Ava Hill’s first actions as the new Elected Six Nations Band Council chief are already underway. “The first order of business is already kind of started, right now we are doing a lot of work with other First Nations on fighting this First Nations Education Act (FENA).” says Hill.
The Act, is the newest piece of legislation the Harper government is trying to enforce upon First Nations communities in Canada. Hill attended a conference with the Chiefs of Ontario last week and took part in a press conference where First Nations communities unanimously spoke against the proposed FNEA, and declared that if it is pushed through parliament they will refuse to implement it. First Nations leadership from across the country have come together in solidarity to reject the proposed Act, which is expected to be read in parliament early 2014.
The Act proposes that schools in First Nations communities will be federally run until they are approved by the Minister, at which point control will be handed over to the band council. Hill said, “The overall gist of it is that the minister is still maintaining a lot of control. What is says in there is that the schools will remain under federal authority. They are going to continue to administer them. So we need to have a discussion in this community about whether we are going to take them over.”
“What it always comes down to is funding. They’re not going to provide the funding.” Hill says. “There’s not adequate funding now. So why would we take over a system that’s not working now?”
Hill said the proposed FNEA is vague at best about funding the program. “There is a little sliver in there about funding, and all it says is that funding will be determined after the Act is passed. And that means it will be regulations made by the Minister with our input…and you know what they mean when they say our input.”
“We’ve really got to join together and block this. We want to use the media.” As many have seen in the past however, mainstream media coverage has traditionally been less than accurate when it comes to covering news here at Six Nations.
Hill was approached by a number of broadcasters and gave them a clear message. “I said, ‘we’ll work with you but you guys have to portray our stories accurately. Harper has unlimited funds to go out and talk to the mainstream media and put his spin on things, but when we put our spin on things you guys don’t pick it up.’ So I said, ‘we’ll give you information but you have to put our stories out there accurately.’”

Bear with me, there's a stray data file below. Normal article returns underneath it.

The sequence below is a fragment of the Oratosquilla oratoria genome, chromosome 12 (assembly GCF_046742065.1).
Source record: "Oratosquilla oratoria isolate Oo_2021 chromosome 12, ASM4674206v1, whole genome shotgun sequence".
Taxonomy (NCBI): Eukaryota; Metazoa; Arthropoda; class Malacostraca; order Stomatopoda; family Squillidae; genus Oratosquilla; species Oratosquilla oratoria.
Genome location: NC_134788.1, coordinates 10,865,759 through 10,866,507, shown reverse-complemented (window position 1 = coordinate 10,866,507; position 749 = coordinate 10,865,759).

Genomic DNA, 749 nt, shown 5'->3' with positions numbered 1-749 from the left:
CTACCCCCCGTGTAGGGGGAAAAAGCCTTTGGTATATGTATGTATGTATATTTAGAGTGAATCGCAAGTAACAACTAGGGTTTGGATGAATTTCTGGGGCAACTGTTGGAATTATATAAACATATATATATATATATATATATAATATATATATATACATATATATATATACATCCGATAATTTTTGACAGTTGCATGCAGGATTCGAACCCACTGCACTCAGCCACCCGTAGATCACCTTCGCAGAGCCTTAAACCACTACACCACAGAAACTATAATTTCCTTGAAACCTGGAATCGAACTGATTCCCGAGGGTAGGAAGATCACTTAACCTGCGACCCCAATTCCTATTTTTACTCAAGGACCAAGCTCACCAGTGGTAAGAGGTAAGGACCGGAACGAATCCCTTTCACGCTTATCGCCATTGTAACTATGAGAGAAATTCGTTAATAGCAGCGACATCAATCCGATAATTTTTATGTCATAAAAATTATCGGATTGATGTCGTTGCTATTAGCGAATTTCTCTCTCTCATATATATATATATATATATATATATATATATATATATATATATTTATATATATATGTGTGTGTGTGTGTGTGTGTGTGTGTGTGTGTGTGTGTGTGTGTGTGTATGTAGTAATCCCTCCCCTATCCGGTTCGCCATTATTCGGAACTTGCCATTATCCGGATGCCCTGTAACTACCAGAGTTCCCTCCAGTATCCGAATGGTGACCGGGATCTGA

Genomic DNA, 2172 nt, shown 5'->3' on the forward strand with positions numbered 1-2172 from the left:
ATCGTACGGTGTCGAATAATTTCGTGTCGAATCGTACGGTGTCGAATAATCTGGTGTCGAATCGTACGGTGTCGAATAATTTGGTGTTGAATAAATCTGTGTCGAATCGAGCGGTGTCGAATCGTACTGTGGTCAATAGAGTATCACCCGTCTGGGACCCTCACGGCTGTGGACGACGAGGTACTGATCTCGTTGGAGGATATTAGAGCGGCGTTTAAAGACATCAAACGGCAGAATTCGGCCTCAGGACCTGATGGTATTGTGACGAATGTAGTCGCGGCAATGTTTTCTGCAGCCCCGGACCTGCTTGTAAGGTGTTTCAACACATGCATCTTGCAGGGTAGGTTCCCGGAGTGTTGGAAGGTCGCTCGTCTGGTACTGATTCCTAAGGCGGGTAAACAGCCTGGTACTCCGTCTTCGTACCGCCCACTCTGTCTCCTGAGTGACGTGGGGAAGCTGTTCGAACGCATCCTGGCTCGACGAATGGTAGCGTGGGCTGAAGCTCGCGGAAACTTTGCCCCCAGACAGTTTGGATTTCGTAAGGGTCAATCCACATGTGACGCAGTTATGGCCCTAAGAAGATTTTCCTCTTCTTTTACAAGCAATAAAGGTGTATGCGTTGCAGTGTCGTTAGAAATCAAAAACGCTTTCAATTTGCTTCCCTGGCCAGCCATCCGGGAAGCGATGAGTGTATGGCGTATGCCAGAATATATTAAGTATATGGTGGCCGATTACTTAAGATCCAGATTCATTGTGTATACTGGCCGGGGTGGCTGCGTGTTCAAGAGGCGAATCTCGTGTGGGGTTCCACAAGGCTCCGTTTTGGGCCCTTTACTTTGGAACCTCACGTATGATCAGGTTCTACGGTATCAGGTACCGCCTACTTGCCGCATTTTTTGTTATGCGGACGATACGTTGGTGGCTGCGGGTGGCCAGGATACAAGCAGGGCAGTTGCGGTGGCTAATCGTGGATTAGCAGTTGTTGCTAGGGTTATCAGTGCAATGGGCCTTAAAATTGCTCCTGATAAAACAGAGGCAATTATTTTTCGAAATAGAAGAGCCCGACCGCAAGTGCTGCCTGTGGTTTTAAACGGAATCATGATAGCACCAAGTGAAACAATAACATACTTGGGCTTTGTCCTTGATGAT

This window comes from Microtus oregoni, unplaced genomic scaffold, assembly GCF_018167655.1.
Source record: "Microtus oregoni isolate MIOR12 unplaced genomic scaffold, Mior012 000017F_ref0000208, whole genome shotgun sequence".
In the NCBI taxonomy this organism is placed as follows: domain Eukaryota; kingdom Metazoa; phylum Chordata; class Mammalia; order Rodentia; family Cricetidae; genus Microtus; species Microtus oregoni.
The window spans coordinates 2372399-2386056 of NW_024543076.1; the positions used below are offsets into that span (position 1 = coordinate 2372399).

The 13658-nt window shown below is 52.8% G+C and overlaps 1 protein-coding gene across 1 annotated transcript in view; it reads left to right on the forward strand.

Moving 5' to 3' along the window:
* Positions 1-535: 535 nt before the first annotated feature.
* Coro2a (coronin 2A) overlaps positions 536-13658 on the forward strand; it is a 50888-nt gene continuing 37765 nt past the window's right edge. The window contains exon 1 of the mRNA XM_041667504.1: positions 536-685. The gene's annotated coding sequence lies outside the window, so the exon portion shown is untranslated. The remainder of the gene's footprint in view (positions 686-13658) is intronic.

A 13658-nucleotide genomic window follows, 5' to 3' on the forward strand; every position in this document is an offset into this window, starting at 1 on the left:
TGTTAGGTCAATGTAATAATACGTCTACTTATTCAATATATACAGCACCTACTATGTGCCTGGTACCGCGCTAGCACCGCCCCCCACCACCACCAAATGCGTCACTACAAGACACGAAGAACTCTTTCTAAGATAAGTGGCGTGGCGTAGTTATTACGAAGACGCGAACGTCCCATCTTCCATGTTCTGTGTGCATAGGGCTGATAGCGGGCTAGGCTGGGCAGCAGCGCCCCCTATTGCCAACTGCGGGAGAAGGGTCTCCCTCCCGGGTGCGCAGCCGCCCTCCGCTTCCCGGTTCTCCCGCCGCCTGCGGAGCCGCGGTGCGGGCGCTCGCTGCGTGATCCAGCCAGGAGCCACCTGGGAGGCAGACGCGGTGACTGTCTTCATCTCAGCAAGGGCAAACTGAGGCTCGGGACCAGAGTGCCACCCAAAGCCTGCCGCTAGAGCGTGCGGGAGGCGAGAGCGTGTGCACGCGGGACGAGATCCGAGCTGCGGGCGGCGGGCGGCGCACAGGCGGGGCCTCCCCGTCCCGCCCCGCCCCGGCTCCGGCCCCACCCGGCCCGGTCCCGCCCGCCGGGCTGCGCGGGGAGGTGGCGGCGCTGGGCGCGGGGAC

People are gathering across the province to voice their opposition to the FNEA. Hill said, “We’re having a rally. Its on Wednesday December 4th at 11am at Indian Affairs [in Brantford]. We’re also having a community meeting on the 5th. The Association of Iroquois and Allied Indians and AIAI is organizing rallies in Toronto, a big rally at Indian Affairs and they’ve asked us to do simultaneous rallies.”
A community meeting will be held December 5th at Six Nations Polytech to inform and educate the community on what the federal government is proposing and what they can do to voice their opinions.
“I’ve got an analysis its quite lengthy but there will be copies available at the community meeting. Were also going to have a generic letter that people can send or email to the federal government, and to Phil McColeman who is the conservative MP for this riding.”
“We also have some postcards available that the Chiefs of Ontario have done up saying we oppose it that you can send to the Prime Minister that people can just sign and throw in the mailbox. If it goes to the House of Commons it doesn’t need stamps.”
If you are unable to attend the meeting the materials will be available on the Two Row Times website, with links to email the House of Commons to oppose the FNEA.